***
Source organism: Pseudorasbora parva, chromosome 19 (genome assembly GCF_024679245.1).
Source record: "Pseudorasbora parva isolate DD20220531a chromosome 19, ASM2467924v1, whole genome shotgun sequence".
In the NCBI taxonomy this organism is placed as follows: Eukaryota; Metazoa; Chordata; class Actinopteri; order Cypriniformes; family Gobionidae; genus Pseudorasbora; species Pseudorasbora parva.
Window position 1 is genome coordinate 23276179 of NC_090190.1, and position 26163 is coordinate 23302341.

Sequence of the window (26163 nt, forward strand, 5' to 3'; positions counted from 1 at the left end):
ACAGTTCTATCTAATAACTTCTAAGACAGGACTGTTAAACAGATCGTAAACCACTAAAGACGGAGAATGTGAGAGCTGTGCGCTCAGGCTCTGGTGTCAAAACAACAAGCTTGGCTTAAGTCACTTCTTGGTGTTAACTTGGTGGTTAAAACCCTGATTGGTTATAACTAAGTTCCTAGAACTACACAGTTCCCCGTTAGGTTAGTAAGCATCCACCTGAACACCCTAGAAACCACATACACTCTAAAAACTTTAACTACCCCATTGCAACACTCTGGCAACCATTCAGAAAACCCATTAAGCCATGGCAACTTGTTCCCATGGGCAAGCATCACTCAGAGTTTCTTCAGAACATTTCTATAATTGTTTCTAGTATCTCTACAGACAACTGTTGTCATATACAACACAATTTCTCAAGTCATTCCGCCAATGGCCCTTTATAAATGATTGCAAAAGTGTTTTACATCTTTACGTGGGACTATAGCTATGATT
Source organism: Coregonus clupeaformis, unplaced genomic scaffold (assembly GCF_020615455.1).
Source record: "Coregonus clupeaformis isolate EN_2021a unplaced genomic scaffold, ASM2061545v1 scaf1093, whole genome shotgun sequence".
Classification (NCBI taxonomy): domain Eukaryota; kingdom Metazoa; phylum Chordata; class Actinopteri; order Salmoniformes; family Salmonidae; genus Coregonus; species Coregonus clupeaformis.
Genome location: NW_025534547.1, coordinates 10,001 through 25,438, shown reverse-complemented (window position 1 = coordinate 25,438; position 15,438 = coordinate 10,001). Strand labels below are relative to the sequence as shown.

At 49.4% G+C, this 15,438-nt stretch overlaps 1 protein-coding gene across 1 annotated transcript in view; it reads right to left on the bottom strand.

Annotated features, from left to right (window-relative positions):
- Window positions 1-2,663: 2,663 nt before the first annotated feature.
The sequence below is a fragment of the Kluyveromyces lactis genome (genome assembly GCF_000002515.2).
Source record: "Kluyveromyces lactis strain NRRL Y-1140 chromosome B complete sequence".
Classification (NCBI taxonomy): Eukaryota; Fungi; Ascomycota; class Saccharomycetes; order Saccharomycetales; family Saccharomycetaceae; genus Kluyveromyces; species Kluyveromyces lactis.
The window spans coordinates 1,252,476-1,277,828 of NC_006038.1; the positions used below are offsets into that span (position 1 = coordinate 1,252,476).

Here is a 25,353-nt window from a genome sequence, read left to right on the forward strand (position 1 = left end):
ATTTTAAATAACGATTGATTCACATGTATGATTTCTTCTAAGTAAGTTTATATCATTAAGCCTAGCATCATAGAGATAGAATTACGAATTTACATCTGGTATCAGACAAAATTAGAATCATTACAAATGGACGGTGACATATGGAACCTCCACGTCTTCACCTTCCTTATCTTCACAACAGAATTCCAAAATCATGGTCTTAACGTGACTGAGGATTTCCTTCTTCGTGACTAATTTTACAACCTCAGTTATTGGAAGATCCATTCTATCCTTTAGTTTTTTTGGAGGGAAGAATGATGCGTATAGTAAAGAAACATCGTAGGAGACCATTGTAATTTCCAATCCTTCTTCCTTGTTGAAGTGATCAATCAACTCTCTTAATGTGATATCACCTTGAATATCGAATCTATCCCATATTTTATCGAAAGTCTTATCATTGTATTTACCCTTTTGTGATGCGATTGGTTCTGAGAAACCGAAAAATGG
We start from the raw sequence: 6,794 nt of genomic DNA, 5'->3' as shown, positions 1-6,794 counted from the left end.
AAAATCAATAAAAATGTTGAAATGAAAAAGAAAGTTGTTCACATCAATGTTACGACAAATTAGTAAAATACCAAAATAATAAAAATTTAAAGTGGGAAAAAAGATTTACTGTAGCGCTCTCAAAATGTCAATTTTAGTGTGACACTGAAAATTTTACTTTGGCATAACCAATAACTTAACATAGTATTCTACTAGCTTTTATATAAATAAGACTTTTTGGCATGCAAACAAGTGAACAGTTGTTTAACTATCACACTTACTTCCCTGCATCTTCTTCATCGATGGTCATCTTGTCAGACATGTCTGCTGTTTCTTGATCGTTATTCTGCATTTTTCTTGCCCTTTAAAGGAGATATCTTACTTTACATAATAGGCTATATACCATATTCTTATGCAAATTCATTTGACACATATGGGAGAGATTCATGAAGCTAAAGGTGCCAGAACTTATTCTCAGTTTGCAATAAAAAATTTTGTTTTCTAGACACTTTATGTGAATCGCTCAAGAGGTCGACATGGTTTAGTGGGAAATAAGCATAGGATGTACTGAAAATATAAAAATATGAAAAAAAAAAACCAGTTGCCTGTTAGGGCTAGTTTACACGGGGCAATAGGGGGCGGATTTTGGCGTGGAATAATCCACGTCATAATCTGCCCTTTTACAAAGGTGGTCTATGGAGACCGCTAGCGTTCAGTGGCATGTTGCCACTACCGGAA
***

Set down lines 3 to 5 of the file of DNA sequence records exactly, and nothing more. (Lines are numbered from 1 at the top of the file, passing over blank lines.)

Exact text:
In the NCBI taxonomy this organism is placed as follows: Eukaryota; Metazoa; Chordata; class Actinopteri; order Cypriniformes; family Gobionidae; genus Pseudorasbora; species Pseudorasbora parva.
Window position 1 is genome coordinate 23276179 of NC_090190.1, and position 26163 is coordinate 23302341.

Sequence of the window (26163 nt, forward strand, 5' to 3'; positions counted from 1 at the left end):